I’ve heard some people write their stories without considering characters’ race, letting the chips fall as they may, and then go back and change some of the White and/or racially ambiguous characters to PoC if they’re lacking, which might mean adding some signifying descriptions here and there. This route has its plus and minuses.

On the plus side, if one is in a stage of including diversity that the fear of being offensive or messing up overwhelms the writing process, this can remove some of the pressure, since you’re not exactly committing to locking in anyone’s race at this point and can focus on just creating characters at this point. It might be necessary as well, especially if you’re halfway or already done with a story and find it lacks diversity.

This method is a bit coddling, though, for folks should be able to see People of Color as people enough as opposed to just their race, and write them without sweating buckets. This also can create more work, fine-combing through the story to insert a description or moment here and there to signify someone’s race and/or cultural aspects, when it could’ve been more smoothly integrated in the story-telling to begin with.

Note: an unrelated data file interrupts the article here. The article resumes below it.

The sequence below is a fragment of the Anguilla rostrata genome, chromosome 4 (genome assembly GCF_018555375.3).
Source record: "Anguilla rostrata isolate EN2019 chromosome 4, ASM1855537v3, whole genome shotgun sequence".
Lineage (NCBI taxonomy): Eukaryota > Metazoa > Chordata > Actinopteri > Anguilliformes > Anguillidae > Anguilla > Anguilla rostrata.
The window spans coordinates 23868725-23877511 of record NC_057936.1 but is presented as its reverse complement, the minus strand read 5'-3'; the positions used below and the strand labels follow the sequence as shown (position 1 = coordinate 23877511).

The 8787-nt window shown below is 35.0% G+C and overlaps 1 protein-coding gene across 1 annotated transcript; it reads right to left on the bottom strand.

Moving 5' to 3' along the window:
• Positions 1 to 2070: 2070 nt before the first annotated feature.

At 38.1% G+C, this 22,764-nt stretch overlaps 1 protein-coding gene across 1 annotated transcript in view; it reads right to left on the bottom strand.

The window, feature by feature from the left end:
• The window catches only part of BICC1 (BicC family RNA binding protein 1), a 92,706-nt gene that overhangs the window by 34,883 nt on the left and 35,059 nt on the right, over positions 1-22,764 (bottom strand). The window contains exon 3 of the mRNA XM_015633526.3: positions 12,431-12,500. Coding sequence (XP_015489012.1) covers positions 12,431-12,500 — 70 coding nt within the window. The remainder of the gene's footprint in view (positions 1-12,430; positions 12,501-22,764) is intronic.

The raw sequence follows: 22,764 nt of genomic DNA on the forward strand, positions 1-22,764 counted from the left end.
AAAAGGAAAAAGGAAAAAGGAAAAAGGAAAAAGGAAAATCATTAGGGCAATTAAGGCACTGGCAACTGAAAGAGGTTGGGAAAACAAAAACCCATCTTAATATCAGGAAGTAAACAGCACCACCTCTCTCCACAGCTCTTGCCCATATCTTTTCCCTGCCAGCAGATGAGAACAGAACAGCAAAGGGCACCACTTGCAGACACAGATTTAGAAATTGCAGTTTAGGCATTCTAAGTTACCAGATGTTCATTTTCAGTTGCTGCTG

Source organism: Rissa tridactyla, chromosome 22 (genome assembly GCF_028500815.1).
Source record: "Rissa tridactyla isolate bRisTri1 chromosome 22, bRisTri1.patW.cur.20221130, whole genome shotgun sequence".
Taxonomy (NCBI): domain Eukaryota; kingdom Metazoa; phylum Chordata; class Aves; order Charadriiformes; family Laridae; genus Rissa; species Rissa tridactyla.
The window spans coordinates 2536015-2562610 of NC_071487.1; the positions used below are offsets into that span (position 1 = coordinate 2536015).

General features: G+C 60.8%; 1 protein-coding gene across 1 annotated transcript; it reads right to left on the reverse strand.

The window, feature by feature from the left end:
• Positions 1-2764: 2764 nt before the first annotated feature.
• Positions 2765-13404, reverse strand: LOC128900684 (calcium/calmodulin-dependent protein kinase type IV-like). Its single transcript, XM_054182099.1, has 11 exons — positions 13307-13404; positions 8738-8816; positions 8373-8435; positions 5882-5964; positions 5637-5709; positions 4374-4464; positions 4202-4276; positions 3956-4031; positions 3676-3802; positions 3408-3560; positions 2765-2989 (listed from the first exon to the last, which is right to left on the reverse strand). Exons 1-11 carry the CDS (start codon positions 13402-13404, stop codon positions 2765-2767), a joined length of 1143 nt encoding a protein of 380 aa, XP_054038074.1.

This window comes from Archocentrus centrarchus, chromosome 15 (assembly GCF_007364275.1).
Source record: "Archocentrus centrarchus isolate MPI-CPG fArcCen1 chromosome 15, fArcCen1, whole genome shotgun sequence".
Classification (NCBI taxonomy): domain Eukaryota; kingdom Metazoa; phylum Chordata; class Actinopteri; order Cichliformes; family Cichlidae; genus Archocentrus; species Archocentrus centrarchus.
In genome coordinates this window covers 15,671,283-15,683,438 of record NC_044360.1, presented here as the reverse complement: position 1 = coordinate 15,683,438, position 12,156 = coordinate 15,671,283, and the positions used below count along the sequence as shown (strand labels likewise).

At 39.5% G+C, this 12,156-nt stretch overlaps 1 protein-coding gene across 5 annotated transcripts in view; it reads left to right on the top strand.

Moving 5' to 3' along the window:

You could also end up with some harmful stereotypes or set-ups connected to the character, that hadn’t been the case when the character wasn’t such and such race, so one would have to be careful with that as well.

 So I say do what works best for you, as it’ll vary by writer.

~Mod Colette